The Minot Police Department officially introduced its new K-9 unit Thursday afternoon.
The new unit marks the first time the department has had more than one K-9 unit.
The dog is a 22-month-old Belgian Shepard, also known as a Belgian Malinois. He was named Manus Trinity in honor of Trinity Health system, which paid for half of the cost of the dog and the training involved. Manus comes from the Gaelic word for "great."
Handling Officer Titus Clouse stands with Manus Trinity at a press conference Thursday. Together, they form the second K-9 unit currently in use by the police department.
Trinity Health CEO John Kutch was presented with a plaque by Police Chief Jason Olson "in honor of (Trinity's) generous gift, which allowed the Minot Police Department to obtain an additional police service dog."
The gift was described as "one of our strategic operatives at Trinity Health," Kutch said. "We specifically seek out opportunities like this one to partner with the communities that we serve to improve safety and health within those communities."
"In the presence of a police K-9 unit there is a deterrent effect on criminal behavior," Olson said. "They're used for locating drugs, they're used for locating objects. Our previous K-9s have found weapons from crime scenes... They're a very valuable tool for us. They increase the safety of the officers and to the community."
"This is the first time we've had two dogs in the city; we've always had one dog," said officer Titus Clouse, the dog's handler. Clouse said the intention of the department going forward is to maintain two dogs.
Manus and Clouse have been out of training since Oct. 15.
Within days of being deployed into the field, the team was called out to search a car that had been stopped in traffic. Manus was able to locate methamphetamines, marijuana, and even a firearm that resulted in a felony charge.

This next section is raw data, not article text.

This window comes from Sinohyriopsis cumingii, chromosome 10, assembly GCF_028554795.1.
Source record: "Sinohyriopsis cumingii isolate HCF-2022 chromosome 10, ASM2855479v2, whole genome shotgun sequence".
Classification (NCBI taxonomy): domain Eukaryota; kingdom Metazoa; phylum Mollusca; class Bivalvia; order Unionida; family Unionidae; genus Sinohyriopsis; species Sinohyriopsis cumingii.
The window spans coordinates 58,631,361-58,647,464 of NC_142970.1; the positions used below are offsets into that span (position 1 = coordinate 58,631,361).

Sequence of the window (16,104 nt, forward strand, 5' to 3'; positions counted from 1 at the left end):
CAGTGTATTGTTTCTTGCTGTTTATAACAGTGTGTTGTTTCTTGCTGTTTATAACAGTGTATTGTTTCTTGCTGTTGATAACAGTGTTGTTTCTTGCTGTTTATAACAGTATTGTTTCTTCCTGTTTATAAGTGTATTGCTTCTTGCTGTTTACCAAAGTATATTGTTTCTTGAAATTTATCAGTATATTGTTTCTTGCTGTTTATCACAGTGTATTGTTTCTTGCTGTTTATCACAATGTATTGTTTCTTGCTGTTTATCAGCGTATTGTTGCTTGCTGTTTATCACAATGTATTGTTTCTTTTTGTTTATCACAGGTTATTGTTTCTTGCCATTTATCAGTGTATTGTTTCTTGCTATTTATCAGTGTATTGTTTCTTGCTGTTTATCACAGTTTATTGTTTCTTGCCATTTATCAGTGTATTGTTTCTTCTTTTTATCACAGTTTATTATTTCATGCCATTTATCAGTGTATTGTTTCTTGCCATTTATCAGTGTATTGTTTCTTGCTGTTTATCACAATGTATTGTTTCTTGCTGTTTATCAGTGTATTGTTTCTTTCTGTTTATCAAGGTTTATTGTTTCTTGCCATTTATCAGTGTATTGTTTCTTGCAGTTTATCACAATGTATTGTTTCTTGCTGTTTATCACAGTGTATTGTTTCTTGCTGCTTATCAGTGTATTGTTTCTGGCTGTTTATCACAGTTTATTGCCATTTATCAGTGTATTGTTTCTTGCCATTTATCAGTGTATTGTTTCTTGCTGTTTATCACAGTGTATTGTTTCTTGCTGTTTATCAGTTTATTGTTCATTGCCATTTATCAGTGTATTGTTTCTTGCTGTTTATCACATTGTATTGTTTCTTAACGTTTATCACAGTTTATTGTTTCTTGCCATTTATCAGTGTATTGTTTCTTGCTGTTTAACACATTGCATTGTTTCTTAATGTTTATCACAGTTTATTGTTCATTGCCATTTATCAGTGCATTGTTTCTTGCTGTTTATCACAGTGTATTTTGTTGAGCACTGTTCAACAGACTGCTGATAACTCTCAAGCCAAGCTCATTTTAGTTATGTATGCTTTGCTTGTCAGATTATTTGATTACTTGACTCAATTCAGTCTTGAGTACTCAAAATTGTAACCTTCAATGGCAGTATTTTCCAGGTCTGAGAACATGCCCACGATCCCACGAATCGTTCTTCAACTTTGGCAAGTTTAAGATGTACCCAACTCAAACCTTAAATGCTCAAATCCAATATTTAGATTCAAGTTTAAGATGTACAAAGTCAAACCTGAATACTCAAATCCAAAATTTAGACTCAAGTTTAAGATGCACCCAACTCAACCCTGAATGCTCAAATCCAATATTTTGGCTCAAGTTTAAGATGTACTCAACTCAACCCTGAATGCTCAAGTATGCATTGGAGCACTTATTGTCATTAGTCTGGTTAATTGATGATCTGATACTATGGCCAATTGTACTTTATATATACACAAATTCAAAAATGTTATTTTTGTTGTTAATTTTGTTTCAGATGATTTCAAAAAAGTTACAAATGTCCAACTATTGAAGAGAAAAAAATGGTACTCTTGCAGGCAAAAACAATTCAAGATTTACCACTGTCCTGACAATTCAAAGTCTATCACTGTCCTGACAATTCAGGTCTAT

To prove Manus' abilities, the police had hidden 28 grams of marijuana just behind a door to the room the conference was held in Thursday. Clouse walked Manus around the room, and Manus went wild at the door before kneeling on the floor to alert the handler he had discovered drugs.
As a treat, Clouse tossed a tennis ball which immediately sent the dog into a frenzy over the ball and got laughter from everyone in the room.
Manus was imported from Holland, and Saiber, the other K-9 dog that has been at work since 2007, was imported from the Czech Republic.
"Basically you get a better quality dog over there," said Sgt. David Chapman, Saiber's handler. "Europe breeds dogs for workability; the U.S. breeds dogs for homes.
Chapman was promoted to sergeant from senior patrolman in July, which makes him ineligible to become a handler for any new dog when Saiber is expected to retire from the workforce in 2015.
"They generally go through a few months of depression," Chapman said of how police dogs adjust to becoming a pet. He said they watch you go to work every day and they feel depressed because they're no longer involved.
While still employed, police dogs have set rules at home so they won't feel like a pet, which might soften their workability.
Still, Clouse said Manus plays with the German short-haired dog he keeps as a pet.
"You have to have that bonding," Clouse said of why he picked Manus from the four dogs who were presented to him. The team trained at Vohne Liche Kennels, in Denver, Ind., which specializes in service dogs.
Clouse, who is also a member of the SWAT team, felt grateful and proud of his new position. He considers being a K-9 handler to be the premier job for a law enforcement officer.
"A lot of people want the job, but only a few get it."